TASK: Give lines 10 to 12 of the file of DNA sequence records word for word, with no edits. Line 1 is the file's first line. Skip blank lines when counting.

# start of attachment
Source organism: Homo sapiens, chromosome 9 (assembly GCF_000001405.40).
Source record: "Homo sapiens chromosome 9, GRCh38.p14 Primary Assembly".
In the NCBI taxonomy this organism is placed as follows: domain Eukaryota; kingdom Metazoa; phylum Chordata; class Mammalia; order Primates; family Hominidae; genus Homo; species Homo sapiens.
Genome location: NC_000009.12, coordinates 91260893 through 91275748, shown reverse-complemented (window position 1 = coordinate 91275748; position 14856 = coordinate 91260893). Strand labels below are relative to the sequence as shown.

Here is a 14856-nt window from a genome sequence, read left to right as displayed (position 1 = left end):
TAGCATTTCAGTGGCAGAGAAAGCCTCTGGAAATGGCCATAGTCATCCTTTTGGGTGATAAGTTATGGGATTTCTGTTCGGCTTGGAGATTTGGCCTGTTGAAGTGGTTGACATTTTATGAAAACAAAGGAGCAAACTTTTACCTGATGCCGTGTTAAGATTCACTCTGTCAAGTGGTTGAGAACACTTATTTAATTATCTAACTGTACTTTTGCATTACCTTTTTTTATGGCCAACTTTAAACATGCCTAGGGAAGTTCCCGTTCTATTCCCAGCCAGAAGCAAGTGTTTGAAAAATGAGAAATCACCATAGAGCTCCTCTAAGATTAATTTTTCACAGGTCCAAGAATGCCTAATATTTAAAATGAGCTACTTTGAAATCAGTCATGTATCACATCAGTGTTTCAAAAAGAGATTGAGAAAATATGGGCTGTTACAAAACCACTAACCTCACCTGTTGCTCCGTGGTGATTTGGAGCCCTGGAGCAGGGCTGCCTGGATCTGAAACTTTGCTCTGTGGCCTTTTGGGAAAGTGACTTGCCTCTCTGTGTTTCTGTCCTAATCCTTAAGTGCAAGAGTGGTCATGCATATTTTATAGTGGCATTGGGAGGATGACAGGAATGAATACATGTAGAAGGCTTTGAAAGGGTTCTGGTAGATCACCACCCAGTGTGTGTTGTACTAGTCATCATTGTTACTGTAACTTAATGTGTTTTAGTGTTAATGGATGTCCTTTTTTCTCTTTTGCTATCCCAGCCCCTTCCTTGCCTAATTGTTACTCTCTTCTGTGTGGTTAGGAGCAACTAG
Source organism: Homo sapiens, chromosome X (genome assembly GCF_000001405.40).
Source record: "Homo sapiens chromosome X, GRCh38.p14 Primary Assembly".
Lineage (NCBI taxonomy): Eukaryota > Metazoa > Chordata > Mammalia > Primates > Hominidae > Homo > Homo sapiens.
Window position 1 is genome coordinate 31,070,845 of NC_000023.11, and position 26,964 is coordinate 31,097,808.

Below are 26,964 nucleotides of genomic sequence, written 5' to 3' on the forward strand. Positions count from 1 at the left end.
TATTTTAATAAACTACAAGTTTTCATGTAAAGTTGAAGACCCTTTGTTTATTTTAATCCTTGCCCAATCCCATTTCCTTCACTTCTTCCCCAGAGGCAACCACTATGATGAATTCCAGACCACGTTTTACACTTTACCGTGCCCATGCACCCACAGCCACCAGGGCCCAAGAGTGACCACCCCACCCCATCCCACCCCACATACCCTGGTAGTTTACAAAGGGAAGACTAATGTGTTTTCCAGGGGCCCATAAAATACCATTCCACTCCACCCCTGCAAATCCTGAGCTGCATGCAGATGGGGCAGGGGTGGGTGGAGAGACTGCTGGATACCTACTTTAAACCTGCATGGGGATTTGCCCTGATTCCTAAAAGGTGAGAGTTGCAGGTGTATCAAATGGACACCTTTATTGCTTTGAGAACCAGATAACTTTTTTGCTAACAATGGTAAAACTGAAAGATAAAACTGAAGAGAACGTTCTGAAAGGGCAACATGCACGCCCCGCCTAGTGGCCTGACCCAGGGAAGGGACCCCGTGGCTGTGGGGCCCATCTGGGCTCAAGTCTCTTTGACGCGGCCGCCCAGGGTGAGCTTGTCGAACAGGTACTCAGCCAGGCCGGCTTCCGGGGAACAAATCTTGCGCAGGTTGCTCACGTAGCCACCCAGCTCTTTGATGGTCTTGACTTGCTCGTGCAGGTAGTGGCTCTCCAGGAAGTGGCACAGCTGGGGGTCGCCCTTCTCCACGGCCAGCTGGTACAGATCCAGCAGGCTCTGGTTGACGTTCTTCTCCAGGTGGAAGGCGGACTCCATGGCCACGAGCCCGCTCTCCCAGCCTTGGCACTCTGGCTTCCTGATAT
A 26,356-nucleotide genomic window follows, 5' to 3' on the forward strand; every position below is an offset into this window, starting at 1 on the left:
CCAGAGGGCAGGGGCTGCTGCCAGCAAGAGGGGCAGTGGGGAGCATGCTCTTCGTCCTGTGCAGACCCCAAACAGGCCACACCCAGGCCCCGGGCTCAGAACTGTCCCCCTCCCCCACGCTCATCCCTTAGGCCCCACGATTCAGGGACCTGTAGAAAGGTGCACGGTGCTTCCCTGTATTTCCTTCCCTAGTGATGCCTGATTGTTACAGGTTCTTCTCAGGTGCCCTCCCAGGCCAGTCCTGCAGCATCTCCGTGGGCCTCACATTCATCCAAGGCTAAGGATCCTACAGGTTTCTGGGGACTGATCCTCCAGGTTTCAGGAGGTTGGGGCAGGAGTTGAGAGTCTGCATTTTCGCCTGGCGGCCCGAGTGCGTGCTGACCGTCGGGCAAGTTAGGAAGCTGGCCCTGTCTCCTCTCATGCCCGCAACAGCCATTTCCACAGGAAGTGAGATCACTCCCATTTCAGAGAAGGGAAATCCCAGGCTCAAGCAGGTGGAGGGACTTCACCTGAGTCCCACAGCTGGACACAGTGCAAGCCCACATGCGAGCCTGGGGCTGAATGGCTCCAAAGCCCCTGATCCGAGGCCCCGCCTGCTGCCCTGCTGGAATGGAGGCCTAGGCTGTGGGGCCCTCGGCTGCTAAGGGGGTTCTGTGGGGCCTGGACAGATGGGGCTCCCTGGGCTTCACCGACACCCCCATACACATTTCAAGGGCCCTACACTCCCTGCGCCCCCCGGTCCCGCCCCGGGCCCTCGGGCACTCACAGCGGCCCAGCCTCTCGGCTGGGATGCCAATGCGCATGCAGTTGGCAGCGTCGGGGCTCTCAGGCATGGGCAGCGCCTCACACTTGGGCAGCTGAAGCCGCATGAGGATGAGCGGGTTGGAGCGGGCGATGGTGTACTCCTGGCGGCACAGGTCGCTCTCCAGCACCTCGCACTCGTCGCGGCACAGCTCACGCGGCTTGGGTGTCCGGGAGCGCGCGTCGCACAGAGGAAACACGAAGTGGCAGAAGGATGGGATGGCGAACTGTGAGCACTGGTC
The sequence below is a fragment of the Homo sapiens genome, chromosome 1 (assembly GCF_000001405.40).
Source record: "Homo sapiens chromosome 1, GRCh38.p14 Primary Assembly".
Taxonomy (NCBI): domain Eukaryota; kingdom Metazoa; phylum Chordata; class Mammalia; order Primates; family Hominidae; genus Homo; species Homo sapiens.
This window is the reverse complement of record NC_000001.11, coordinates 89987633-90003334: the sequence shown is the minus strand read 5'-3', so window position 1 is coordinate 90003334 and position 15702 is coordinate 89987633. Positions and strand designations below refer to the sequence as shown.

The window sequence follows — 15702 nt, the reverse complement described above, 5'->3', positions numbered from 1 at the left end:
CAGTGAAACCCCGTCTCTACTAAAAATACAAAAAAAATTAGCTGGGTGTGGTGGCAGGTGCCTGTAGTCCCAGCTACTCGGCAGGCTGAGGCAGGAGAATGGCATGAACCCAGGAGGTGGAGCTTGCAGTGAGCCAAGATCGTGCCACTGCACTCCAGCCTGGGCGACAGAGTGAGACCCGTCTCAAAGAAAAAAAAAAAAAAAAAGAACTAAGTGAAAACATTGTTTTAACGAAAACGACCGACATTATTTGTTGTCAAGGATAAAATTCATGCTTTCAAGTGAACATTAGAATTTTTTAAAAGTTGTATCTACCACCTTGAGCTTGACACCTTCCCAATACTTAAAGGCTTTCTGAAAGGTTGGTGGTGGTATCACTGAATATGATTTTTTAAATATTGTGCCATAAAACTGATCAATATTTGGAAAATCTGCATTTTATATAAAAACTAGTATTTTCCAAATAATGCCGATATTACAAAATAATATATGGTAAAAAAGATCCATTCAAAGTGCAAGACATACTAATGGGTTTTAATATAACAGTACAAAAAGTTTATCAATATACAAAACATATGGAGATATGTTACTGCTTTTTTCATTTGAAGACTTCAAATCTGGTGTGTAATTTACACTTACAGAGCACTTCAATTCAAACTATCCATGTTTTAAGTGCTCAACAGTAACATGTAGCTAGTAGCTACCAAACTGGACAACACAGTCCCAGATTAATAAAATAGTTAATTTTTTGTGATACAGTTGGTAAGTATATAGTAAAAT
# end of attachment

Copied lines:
Window position 1 is genome coordinate 31,070,845 of NC_000023.11, and position 26,964 is coordinate 31,097,808.

Below are 26,964 nucleotides of genomic sequence, written 5' to 3' on the forward strand. Positions count from 1 at the left end.
TATTTTAATAAACTACAAGTTTTCATGTAAAGTTGAAGACCCTTTGTTTATTTTAATCCTTGCCCAATCCCATTTCCTTCACTTCTTCCCCAGAGGCAACCACTATGATGAATTCCAGACCACGTTTTACACTTTACCGTGCCCATGCACCCACAGCCACCAGGGCCCAAGAGTGACCACCCCACCCCATCCCACCCCACATACCCTGGTAGTTTACAAAGGGAAGACTAATGTGTTTTCCAGGGGCCCATAAAATACCATTCCACTCCACCCCTGCAAATCCTGAGCTGCATGCAGATGGGGCAGGGGTGGGTGGAGAGACTGCTGGATACCTACTTTAAACCTGCATGGGGATTTGCCCTGATTCCTAAAAGGTGAGAGTTGCAGGTGTATCAAATGGACACCTTTATTGCTTTGAGAACCAGATAACTTTTTTGCTAACAATGGTAAAACTGAAAGATAAAACTGAAGAGAACGTTCTGAAAGGGCAACATGCACGCCCCGCCTAGTGGCCTGACCCAGGGAAGGGACCCCGTGGCTGTGGGGCCCATCTGGGCTCAAGTCTCTTTGACGCGGCCGCCCAGGGTGAGCTTGTCGAACAGGTACTCAGCCAGGCCGGCTTCCGGGGAACAAATCTTGCGCAGGTTGCTCACGTAGCCACCCAGCTCTTTGATGGTCTTGACTTGCTCGTGCAGGTAGTGGCTCTCCAGGAAGTGGCACAGCTGGGGGTCGCCCTTCTCCACGGCCAGCTGGTACAGATCCAGCAGGCTCTGGTTGACGTTCTTCTCCAGGTGGAAGGCGGACTCCATGGCCACGAGCCCGCTCTCCCAGCCTTGGCACTCTGGCTTCCTGATAT